The Art of Sun Coverage

People in Vietnam are really into sun coverage. And I mean REALLY into sun coverage. Now I’m all for protecting your skin from sun damage because. Skin cancer. NO one wants that. Vietnam takes sun coverage to a level I was unfamiliar with before moving to Vietnam. At least they are in Tra Vinh City. Their reason though is not so much a preventive measure against skin cancer as it is a concern against tanning. I don’t want to dive too deeply into perceptions of beauty and society’s beauty standards but one of the reasons for the fear against the sun here has to do with how white skin is perceived to be more beautiful. I hardly buy any beauty products (even body lotion) in Vietnam because it’s difficult to find products that don’t have whitening agents in them.

I personally don’t care if I get tan but I do try to protect my skin from sun damage because I don’t want to get skin cancer for one thing. I also don’t want my skin to look all leathery and gross when I’m older for another thing. The sun freckles that exist on my face will eventually turn into ugly sun spots. So the more that I can do to prevent premature aging from the sun, the better. When I was living in the states my daily regimen would always consist of a facial moisturizer with SPF 30. If I was going to be out in the sun for awhile then I would try and put sunscreen on. I would rarely reapply though unless I went to the pool. As long as I had sunblock on, I didn’t really care if my legs or arms were in the sun. I rarely wore hats. Mostly because I didn’t own any good/cute hats, people don’t really  wear sun hats on the regular in the U.S., and I was most likely biking and wouldn’t be able to fit a hat under my bike helmet.

When I got to Vietnam I was expecting to dress conservatively. I however was not expecting the sort of things people would wear for sun protection. When I traveled through India I was used to covering my legs and arms up but you would normally wear flowy, light clothes to cover up because of the heat. Now it’s hot in Vietnam too. I brought plenty of light long sleeve shirts and cardigans with me to Vietnam. When I first got here I was very unused to the heat and would forego long sleeves and opt for short sleeves because of the heat. This left my arms exposed to the sun.

An example of how some people cover up against sun exposure.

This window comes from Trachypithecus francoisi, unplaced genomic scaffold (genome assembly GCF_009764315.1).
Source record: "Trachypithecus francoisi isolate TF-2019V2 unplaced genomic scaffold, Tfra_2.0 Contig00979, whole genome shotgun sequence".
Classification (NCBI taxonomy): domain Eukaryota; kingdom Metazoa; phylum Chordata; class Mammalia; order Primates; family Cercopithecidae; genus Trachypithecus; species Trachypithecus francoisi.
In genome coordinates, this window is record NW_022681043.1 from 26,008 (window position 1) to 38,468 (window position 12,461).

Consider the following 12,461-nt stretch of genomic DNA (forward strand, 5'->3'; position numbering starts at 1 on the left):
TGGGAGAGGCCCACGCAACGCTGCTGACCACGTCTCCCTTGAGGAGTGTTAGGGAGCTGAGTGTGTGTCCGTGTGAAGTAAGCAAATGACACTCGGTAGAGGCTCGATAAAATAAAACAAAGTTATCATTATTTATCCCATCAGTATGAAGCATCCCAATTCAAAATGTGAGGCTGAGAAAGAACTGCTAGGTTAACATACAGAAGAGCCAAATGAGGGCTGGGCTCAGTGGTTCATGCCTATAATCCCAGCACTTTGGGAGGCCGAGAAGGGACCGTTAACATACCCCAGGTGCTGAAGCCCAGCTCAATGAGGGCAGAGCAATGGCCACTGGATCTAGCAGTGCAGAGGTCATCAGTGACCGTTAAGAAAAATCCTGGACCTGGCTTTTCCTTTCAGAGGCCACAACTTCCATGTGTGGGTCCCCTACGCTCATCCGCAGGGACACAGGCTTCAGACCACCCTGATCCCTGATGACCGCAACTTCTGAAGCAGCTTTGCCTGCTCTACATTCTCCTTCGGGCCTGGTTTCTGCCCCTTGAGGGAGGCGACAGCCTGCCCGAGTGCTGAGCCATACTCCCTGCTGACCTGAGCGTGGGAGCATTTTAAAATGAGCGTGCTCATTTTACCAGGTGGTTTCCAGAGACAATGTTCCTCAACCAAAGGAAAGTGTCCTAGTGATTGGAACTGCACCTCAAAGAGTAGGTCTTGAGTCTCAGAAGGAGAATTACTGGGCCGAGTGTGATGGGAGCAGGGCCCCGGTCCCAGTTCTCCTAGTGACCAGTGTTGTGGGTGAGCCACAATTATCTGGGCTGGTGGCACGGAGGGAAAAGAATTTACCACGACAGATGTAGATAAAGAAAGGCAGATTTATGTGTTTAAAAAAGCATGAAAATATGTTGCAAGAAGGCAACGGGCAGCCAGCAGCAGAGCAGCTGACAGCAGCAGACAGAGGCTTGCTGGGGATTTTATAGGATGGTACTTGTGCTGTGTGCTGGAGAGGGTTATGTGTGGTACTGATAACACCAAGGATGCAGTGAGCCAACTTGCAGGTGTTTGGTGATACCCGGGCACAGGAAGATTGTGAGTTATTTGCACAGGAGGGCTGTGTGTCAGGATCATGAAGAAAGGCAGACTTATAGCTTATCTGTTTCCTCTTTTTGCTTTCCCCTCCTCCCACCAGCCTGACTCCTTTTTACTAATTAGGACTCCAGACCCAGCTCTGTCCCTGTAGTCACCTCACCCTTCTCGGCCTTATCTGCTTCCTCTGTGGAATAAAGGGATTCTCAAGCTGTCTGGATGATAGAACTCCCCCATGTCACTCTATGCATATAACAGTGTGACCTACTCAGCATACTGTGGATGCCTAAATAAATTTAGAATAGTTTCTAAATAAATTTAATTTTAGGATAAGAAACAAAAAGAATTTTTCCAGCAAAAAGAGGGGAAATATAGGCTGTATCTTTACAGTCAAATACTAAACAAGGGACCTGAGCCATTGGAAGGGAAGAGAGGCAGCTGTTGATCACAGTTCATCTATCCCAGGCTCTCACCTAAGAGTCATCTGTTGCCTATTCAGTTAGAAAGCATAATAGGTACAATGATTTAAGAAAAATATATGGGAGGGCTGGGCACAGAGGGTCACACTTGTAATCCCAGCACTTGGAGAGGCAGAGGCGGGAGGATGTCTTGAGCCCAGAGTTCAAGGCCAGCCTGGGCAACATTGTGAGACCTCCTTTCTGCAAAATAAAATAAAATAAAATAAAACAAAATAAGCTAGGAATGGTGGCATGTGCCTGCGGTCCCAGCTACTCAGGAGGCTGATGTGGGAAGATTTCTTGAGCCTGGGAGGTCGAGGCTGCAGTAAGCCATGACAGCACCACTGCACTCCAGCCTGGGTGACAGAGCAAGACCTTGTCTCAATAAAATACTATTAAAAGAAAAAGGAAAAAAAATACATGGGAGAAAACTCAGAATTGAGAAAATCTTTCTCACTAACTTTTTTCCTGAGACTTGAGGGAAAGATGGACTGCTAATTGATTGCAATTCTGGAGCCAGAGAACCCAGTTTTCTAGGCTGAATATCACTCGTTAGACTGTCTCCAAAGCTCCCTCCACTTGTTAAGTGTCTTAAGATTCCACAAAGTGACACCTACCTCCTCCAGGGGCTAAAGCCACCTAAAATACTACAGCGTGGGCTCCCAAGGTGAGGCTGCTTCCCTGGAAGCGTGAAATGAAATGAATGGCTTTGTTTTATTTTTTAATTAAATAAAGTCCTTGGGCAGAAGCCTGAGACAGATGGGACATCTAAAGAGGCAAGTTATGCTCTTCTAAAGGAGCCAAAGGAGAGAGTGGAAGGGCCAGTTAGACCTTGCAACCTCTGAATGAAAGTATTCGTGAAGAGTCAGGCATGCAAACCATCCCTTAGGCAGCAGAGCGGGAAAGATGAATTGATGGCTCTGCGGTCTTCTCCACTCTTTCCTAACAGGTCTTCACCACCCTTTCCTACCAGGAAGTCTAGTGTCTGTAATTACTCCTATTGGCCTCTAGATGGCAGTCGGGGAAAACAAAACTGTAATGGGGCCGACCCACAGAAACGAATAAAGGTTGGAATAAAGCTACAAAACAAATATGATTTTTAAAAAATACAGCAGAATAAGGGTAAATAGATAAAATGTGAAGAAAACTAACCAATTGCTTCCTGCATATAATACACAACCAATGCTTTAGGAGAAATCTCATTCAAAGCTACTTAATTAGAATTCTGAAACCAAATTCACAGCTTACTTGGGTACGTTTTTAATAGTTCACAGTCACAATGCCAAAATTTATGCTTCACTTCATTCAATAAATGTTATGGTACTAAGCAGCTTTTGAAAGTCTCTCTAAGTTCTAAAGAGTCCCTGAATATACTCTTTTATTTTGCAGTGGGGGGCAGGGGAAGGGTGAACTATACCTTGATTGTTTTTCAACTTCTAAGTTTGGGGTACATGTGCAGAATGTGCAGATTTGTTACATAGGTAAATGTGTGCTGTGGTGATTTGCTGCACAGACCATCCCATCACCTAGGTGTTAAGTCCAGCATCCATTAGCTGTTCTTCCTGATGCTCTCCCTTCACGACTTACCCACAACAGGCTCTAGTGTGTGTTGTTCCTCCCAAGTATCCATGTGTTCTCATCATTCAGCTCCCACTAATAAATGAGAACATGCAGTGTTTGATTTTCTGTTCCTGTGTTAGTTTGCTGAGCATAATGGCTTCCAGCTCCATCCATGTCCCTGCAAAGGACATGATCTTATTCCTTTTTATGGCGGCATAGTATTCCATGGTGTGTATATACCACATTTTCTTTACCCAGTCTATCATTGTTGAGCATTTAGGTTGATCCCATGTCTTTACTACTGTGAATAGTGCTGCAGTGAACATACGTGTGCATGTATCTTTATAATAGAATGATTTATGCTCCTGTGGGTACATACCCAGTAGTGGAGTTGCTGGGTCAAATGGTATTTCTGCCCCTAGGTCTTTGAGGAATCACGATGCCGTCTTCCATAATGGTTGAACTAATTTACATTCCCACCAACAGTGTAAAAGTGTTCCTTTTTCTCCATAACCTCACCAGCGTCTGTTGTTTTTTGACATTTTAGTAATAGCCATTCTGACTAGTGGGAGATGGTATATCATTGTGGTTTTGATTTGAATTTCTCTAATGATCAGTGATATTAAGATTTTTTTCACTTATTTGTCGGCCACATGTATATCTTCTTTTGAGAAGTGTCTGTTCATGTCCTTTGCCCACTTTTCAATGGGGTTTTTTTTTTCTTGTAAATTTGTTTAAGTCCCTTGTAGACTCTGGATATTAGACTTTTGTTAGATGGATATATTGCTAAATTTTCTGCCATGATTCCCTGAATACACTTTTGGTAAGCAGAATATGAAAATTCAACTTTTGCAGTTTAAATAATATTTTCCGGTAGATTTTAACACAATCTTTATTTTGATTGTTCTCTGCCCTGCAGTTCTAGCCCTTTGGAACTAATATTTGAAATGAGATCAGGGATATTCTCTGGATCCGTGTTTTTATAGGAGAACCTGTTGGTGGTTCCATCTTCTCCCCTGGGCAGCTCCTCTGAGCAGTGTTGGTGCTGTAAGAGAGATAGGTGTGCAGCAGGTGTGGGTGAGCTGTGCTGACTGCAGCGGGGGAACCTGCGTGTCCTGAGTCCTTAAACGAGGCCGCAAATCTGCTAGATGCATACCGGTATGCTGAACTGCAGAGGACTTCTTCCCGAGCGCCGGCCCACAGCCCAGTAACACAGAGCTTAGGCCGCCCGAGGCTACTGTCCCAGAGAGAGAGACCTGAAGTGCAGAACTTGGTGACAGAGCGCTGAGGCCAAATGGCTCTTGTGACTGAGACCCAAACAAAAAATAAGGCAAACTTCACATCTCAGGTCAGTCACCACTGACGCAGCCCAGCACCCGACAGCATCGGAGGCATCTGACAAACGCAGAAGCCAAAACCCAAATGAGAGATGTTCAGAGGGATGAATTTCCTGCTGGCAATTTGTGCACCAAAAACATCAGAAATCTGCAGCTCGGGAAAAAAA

An example of how some people cover up against sun exposure.

Whenever I ran into friends they would actually always point out how hot and sunny it was and how I should be wearing a jacket. This confused me at first because if it’s hot and sunny, why would you put a jacket on? And then I realized it was for sun coverage. Most women in Tra Vinh always cover up before going out into the sun. It’s actually strange to see women riding their motorbikes or bicycles not sun-ready. People don’t just wear long sleeve shirts or cardigans here for sun protection. They wear fleece hoodies. Like hoodies that I would normally only wear during colder months in the U.S. When my students are getting ready to go out into the sun they pull on their heavy sweater, face mask, hat, and sometimes gloves. It’s pretty common that people will wear socks with sandals and flats too. (The socks are normally nude, by the way to make it appear like you’re not wearing socks. This seems silly to me because despite the socks being nude, you’re not really fooling anyone. The socks rarely match a normal skin tone.) Once people are suited up to go out into the sun, there is essentially no skin exposed to the evil rays of the sun.

I’ve been living in Vietnam for awhile now and at first I resisted covering up my arms all the time because I would get so hot biking around. Eventually though, I got tired of people nagging me about putting on a jacket or the comments about my darker skin. So I had to assimilate. Not so much because I’m worried about getting darker but it helps me fit in a bit more and it’s sunny here basically most of the year so sun coverage is important to prevent skin cancer and skin damage. Before coming to Vietnam, my mom forced me to pack a baseball cap. Now I would normally never wear baseball caps. I think they’re dorky. I’m more of a wide-rimmed sun fedora/panama hat person but those are difficult to pack. And as much as I hate to admit it. My mom was right. I would need the dorky baseball hat. Now my daily regimen before going outside consists of putting sunblock on all parts of my skin that might get some sun including face, feet, arms, and neck. Then if I’m not already wearing something long sleeved, I’ll grab a long sleeved cardigan. To top it off, I will don my baseball cap and sunglasses. I haven’t been able to adjust to wearing hoodies out in the sun or the face masks and I still get very hot wearing as much as I do out in the sun but it honestly beats skin cancer. And stares.


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